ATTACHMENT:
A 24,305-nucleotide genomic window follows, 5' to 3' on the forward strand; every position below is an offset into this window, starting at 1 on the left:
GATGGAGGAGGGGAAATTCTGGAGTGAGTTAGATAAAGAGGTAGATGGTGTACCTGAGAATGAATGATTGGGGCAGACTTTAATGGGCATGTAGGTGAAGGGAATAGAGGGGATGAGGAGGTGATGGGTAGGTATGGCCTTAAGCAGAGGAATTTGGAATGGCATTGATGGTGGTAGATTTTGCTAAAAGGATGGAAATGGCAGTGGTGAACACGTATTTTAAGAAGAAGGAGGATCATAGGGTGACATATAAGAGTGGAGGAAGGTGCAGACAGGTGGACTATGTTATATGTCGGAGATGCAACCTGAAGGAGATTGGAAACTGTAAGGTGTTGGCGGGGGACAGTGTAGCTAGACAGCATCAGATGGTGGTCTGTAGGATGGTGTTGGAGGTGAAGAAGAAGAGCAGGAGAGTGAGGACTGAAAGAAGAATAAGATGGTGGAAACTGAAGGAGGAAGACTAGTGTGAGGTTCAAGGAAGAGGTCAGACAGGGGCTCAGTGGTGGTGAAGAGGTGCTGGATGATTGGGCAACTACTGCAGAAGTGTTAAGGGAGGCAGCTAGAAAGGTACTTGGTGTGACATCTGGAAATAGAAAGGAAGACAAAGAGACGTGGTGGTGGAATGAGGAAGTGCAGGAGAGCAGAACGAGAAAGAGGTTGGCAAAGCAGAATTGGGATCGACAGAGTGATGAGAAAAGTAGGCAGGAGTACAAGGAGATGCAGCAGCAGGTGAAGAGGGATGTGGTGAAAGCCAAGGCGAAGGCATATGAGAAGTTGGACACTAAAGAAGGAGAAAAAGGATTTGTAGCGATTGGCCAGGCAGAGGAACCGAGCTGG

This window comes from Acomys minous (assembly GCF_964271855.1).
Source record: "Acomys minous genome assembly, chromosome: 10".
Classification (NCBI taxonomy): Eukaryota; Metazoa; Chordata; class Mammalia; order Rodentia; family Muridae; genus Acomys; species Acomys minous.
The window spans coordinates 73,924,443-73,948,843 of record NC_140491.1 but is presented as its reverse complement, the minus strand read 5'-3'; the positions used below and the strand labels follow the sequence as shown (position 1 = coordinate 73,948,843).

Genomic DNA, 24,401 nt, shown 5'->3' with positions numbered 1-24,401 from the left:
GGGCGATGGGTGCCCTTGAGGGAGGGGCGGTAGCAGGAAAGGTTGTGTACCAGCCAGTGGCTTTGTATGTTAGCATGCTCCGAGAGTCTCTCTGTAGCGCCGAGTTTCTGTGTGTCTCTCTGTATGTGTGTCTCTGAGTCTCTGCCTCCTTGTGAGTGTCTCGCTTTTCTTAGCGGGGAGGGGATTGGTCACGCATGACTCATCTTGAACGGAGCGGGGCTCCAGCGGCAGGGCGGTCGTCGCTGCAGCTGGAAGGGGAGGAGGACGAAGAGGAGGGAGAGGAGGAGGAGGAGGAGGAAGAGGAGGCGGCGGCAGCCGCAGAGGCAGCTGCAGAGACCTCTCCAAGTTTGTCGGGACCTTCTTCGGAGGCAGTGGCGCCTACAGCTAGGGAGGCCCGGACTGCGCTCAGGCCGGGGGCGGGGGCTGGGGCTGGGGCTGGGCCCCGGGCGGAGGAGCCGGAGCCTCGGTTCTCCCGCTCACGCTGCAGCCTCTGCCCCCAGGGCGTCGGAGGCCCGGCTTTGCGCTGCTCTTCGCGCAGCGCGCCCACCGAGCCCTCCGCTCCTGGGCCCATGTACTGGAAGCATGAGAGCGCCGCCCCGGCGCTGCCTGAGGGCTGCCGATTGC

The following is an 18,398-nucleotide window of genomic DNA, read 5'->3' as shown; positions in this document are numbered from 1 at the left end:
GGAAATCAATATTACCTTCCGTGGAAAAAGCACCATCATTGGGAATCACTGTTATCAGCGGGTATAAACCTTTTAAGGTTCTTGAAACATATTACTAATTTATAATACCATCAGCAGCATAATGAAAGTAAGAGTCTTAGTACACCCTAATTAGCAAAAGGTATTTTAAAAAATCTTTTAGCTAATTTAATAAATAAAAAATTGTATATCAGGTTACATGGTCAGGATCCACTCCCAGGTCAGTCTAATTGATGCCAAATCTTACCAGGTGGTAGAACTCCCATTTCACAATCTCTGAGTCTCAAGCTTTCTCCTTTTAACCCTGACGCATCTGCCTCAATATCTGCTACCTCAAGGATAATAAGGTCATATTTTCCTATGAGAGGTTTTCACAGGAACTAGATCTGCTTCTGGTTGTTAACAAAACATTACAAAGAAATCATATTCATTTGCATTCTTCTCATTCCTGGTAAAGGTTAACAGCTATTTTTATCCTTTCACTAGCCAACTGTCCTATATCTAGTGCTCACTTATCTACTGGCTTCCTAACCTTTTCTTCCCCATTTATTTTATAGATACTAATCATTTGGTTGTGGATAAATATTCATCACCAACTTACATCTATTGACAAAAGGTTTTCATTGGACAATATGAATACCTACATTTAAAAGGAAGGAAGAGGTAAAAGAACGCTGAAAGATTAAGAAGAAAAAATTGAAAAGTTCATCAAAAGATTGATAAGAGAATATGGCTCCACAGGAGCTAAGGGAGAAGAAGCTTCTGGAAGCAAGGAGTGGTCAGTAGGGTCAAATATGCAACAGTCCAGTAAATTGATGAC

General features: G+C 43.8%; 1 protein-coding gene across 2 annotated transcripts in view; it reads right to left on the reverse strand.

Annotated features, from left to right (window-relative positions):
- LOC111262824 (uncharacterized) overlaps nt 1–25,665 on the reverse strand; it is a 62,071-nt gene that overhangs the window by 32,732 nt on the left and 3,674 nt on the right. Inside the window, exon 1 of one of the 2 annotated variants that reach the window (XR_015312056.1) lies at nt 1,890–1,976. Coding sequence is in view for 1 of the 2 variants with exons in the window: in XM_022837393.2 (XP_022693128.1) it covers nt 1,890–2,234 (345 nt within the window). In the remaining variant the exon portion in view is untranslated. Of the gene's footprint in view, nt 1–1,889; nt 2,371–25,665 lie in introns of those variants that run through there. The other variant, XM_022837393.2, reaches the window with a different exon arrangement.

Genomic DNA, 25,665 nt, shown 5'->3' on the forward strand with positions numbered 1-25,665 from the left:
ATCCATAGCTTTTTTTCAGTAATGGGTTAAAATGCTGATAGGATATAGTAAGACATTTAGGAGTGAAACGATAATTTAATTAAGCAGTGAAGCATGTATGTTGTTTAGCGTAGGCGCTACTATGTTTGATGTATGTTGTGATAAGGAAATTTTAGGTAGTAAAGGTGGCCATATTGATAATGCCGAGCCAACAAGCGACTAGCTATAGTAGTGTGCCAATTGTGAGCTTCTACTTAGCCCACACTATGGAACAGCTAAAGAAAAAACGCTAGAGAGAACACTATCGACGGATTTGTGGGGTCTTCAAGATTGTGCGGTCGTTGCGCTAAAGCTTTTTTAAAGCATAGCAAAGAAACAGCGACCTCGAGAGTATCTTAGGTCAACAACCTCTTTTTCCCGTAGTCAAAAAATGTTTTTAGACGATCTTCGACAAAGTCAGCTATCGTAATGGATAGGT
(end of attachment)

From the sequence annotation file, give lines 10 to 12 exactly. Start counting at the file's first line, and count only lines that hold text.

GGAAATCAATATTACCTTCCGTGGAAAAAGCACCATCATTGGGAATCACTGTTATCAGCGGGTATAAACCTTTTAAGGTTCTTGAAACATATTACTAATTTATAATACCATCAGCAGCATAATGAAAGTAAGAGTCTTAGTACACCCTAATTAGCAAAAGGTATTTTAAAAAATCTTTTAGCTAATTTAATAAATAAAAAATTGTATATCAGGTTACATGGTCAGGATCCACTCCCAGGTCAGTCTAATTGATGCCAAATCTTACCAGGTGGTAGAACTCCCATTTCACAATCTCTGAGTCTCAAGCTTTCTCCTTTTAACCCTGACGCATCTGCCTCAATATCTGCTACCTCAAGGATAATAAGGTCATATTTTCCTATGAGAGGTTTTCACAGGAACTAGATCTGCTTCTGGTTGTTAACAAAACATTACAAAGAAATCATATTCATTTGCATTCTTCTCATTCCTGGTAAAGGTTAACAGCTATTTTTATCCTTTCACTAGCCAACTGTCCTATATCTAGTGCTCACTTATCTACTGGCTTCCTAACCTTTTCTTCCCCATTTATTTTATAGATACTAATCATTTGGTTGTGGATAAATATTCATCACCAACTTACATCTATTGACAAAAGGTTTTCATTGGACAATATGAATACCTACATTTAAAAGGAAGGAAGAGGTAAAAGAACGCTGAAAGATTAAGAAGAAAAAATTGAAAAGTTCATCAAAAGATTGATAAGAGAATATGGCTCCACAGGAGCTAAGGGAGAAGAAGCTTCTGGAAGCAAGGAGTGGTCAGTAGGGTCAAATATGCAACAGTCCAGTAAATTGATGAC

General features: G+C 43.8%; 1 protein-coding gene across 2 annotated transcripts in view; it reads right to left on the reverse strand.

Annotated features, from left to right (window-relative positions):